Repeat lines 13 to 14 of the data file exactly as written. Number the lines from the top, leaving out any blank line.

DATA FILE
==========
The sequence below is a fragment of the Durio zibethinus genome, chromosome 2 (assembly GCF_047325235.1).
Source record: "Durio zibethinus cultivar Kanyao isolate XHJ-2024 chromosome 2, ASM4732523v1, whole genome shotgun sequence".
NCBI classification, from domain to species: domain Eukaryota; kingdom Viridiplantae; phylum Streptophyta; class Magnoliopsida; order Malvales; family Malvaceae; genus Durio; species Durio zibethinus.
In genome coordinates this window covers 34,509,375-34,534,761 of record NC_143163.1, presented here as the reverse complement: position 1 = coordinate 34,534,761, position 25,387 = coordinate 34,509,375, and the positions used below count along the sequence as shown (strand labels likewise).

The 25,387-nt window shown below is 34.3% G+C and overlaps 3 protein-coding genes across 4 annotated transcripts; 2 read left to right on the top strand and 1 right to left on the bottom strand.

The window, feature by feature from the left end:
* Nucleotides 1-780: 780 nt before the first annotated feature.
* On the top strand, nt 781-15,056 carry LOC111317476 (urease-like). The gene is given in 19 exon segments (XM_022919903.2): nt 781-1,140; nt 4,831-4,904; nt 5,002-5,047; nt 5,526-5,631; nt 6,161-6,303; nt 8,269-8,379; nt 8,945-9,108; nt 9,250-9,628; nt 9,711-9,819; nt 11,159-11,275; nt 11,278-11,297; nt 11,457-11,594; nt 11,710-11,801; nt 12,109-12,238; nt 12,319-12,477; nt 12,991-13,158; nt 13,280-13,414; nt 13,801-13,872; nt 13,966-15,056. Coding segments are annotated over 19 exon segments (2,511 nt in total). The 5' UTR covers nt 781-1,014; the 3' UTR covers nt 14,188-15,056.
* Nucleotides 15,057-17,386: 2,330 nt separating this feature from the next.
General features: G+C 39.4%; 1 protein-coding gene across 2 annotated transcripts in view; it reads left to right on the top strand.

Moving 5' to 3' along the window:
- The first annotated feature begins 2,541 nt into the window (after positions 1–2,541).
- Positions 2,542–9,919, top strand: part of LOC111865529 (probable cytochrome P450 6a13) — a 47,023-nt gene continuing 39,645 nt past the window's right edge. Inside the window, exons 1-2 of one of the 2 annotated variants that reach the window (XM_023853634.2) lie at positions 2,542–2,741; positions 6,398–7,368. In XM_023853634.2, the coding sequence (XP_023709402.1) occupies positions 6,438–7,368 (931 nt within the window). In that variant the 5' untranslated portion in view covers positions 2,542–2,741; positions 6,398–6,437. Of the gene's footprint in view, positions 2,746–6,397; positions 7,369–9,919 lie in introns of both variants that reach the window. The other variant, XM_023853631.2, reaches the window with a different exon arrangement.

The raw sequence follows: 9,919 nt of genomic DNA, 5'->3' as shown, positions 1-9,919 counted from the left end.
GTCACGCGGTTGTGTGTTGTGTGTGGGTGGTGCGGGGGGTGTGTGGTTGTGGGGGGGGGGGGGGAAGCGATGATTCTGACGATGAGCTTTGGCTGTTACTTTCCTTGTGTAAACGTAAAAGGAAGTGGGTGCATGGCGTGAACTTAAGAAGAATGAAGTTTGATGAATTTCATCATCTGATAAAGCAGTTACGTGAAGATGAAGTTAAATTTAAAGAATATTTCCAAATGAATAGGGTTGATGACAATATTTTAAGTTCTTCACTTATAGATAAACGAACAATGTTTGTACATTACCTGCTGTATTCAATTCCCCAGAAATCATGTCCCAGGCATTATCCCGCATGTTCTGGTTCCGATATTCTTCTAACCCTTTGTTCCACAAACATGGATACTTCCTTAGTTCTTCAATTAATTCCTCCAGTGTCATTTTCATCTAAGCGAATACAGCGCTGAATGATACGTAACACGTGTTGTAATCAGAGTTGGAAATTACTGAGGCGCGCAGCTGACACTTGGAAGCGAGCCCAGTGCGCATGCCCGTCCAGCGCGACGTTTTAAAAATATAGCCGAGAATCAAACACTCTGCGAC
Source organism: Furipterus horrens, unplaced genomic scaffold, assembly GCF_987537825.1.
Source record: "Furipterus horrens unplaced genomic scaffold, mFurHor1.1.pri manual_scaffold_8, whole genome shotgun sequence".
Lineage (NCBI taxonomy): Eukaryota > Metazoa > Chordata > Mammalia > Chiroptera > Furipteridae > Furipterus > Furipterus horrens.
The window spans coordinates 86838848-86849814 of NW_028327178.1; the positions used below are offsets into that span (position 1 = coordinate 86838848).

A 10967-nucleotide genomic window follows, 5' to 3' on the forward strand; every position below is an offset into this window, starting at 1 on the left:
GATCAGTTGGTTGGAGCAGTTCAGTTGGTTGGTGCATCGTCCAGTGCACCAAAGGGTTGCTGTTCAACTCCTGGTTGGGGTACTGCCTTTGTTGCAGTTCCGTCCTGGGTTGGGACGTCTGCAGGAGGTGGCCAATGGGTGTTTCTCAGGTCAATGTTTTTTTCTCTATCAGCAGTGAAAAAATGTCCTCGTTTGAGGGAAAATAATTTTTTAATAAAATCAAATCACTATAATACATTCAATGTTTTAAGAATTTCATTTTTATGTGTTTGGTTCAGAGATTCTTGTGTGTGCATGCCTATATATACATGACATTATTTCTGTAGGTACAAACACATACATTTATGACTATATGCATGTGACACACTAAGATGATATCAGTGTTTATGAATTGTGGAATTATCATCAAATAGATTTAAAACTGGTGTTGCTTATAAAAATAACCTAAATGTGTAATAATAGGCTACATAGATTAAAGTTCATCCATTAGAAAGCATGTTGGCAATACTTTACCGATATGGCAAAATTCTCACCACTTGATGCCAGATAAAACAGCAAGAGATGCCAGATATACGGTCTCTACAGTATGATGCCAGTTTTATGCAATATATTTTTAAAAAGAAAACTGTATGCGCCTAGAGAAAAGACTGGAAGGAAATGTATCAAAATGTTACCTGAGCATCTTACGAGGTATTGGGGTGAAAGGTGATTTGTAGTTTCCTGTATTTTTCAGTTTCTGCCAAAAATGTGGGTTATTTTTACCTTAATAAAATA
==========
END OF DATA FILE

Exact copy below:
- Positions 2,542–9,919, top strand: part of LOC111865529 (probable cytochrome P450 6a13) — a 47,023-nt gene continuing 39,645 nt past the window's right edge. Inside the window, exons 1-2 of one of the 2 annotated variants that reach the window (XM_023853634.2) lie at positions 2,542–2,741; positions 6,398–7,368. In XM_023853634.2, the coding sequence (XP_023709402.1) occupies positions 6,438–7,368 (931 nt within the window). In that variant the 5' untranslated portion in view covers positions 2,542–2,741; positions 6,398–6,437. Of the gene's footprint in view, positions 2,746–6,397; positions 7,369–9,919 lie in introns of both variants that reach the window. The other variant, XM_023853631.2, reaches the window with a different exon arrangement.

The raw sequence follows: 9,919 nt of genomic DNA, 5'->3' as shown, positions 1-9,919 counted from the left end.